A Systematic Review Informing the Management of Symptomatic Brain Radiation Necrosis After Stereotactic Radiosurgery and International Stereotactic Radiosurgery Society Recommendations

Int J Radiat Oncol Biol Phys. 2024 Jan 1;118(1):14-28. doi: 10.1016/j.ijrobp.2023.07.015. Epub 2023 Jul 22.


Radiation necrosis (RN) secondary to stereotactic radiosurgery is a significant cause of morbidity. The optimal management of corticosteroid-refractory brain RN remains unclear. Our objective was to summarize the literature specific to efficacy and toxicity of treatment paradigms for patients with symptomatic corticosteroid-refractory RN and to provide consensus guidelines for grading and management of RN on behalf of the International Stereotactic Radiosurgery Society. A systematic review of articles pertaining to treatment of RN with bevacizumab, laser interstitial thermal therapy (LITT), surgical resection, or hyperbaric oxygen therapy was performed. The primary composite outcome was clinical and/or radiologic stability/improvement (ie, proportion of patients achieving improvement or stability with the given intervention). Proportions of patients achieving the primary outcome were pooled using random weighted-effects analysis but not directly compared between interventions. Twenty-one articles were included, of which only 2 were prospective studies. Thirteen reports were relevant for bevacizumab, 5 for LITT, 5 for surgical resection and 1 for hyperbaric oxygen therapy. Weighted effects analysis revealed that bevacizumab had a pooled symptom improvement/stability rate of 86% (95% CI 77%-92%), pooled T2 imaging improvement/stability rate of 93% (95% CI 87%-98%), and pooled T1 postcontrast improvement/stability rate of 94% (95% CI 87%-98%). Subgroup analysis showed a statistically significant improvement favoring treatment with low-dose (below median, ≤7.5 mg/kg every 3 weeks) versus high-dose bevacizumab with regards to symptom improvement/stability rate (P = .02) but not for radiologic T1 or T2 changes. The pooled T1 postcontrast improvement/stability rate for LITT was 88% (95% CI 82%-93%), and pooled symptom improvement/stability rate for surgery was 89% (95% CI 81%-96%). Toxicity was inconsistently reported but was generally low for all treatment paradigms. Corticosteroid-refractory RN that does not require urgent surgical intervention, with sufficient noninvasive diagnostic testing that favors RN, can be treated medically with bevacizumab in carefully selected patients as a strong recommendation. The role of LITT is evolving as a less invasive image guided surgical modality; however, the overall evidence for each modality is of low quality. Prospective head-to-head comparisons are needed to evaluate the relative efficacy and toxicity profile among treatment approaches.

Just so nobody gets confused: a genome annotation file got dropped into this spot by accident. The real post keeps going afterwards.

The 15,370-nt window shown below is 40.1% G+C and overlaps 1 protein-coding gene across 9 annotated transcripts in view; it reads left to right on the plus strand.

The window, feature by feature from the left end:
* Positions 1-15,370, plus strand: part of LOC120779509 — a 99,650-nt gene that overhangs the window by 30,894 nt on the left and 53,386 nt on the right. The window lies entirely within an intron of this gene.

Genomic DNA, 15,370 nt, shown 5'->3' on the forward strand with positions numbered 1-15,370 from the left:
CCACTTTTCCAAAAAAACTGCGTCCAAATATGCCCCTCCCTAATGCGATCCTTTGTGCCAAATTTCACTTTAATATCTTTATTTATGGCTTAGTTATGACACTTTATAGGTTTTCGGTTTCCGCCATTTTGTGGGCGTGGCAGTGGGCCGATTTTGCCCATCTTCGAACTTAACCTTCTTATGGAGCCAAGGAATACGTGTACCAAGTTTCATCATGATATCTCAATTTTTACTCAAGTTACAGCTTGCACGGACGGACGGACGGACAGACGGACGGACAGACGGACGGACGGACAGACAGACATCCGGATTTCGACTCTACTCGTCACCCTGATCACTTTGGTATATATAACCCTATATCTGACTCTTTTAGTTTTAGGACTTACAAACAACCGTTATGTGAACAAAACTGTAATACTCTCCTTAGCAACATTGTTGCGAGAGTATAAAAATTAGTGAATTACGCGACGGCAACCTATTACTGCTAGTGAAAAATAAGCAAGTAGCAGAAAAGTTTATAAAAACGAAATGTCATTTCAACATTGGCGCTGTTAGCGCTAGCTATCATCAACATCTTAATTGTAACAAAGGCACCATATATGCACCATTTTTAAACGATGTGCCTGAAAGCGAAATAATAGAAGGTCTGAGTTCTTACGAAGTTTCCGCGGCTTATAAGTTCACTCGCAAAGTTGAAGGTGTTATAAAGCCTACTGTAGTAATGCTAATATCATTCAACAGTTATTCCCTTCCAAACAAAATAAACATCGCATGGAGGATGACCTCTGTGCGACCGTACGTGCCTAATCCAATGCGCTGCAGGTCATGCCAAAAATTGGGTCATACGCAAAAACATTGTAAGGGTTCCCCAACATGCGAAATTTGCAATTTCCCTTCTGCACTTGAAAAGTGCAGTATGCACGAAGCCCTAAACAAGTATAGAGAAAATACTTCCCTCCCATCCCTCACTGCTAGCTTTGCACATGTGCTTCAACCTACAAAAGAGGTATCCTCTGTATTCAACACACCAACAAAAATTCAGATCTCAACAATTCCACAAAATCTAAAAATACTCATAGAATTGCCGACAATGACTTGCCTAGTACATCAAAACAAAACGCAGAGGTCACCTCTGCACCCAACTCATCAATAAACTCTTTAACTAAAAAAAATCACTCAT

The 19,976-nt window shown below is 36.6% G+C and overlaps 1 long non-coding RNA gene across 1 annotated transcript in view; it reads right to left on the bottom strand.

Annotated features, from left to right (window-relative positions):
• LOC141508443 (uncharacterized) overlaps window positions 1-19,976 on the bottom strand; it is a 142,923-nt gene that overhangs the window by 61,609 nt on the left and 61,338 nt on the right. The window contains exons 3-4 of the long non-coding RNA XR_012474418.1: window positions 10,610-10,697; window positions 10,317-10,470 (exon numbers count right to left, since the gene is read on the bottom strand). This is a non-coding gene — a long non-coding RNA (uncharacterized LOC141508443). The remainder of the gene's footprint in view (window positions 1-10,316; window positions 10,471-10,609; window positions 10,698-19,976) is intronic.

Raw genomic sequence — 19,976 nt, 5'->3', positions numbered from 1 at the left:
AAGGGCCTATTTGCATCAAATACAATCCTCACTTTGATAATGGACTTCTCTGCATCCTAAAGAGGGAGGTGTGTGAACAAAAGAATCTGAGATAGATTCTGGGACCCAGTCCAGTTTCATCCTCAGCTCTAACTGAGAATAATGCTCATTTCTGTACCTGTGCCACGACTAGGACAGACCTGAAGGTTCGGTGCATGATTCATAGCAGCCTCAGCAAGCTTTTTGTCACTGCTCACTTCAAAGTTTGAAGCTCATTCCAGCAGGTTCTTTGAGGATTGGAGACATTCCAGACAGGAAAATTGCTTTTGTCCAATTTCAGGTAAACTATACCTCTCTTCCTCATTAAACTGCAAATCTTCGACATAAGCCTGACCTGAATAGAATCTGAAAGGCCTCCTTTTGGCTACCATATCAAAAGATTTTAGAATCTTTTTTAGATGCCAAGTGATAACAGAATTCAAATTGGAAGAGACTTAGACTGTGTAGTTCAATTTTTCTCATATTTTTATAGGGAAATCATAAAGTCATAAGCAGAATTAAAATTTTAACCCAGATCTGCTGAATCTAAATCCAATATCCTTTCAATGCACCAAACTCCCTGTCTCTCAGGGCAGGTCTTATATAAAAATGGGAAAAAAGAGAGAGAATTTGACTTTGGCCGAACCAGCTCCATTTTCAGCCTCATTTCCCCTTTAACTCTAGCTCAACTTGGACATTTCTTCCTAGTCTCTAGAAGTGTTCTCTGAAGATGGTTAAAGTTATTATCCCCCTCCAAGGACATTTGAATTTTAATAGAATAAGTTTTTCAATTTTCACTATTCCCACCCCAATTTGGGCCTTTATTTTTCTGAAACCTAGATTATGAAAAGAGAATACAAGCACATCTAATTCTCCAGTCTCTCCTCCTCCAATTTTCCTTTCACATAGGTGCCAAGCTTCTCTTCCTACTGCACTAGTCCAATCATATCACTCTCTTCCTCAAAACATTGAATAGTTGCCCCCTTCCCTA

Publication types

  • Systematic Review
  • Review

MeSH terms

  • Adrenal Cortex Hormones / therapeutic use
  • Bevacizumab / therapeutic use
  • Brain / radiation effects
  • Brain Neoplasms* / complications
  • Brain Neoplasms* / radiotherapy
  • Humans
  • Necrosis / etiology
  • Necrosis / therapy
  • Prospective Studies
  • Radiation Injuries* / etiology
  • Radiosurgery* / adverse effects
  • Retrospective Studies


  • Bevacizumab
  • Adrenal Cortex Hormones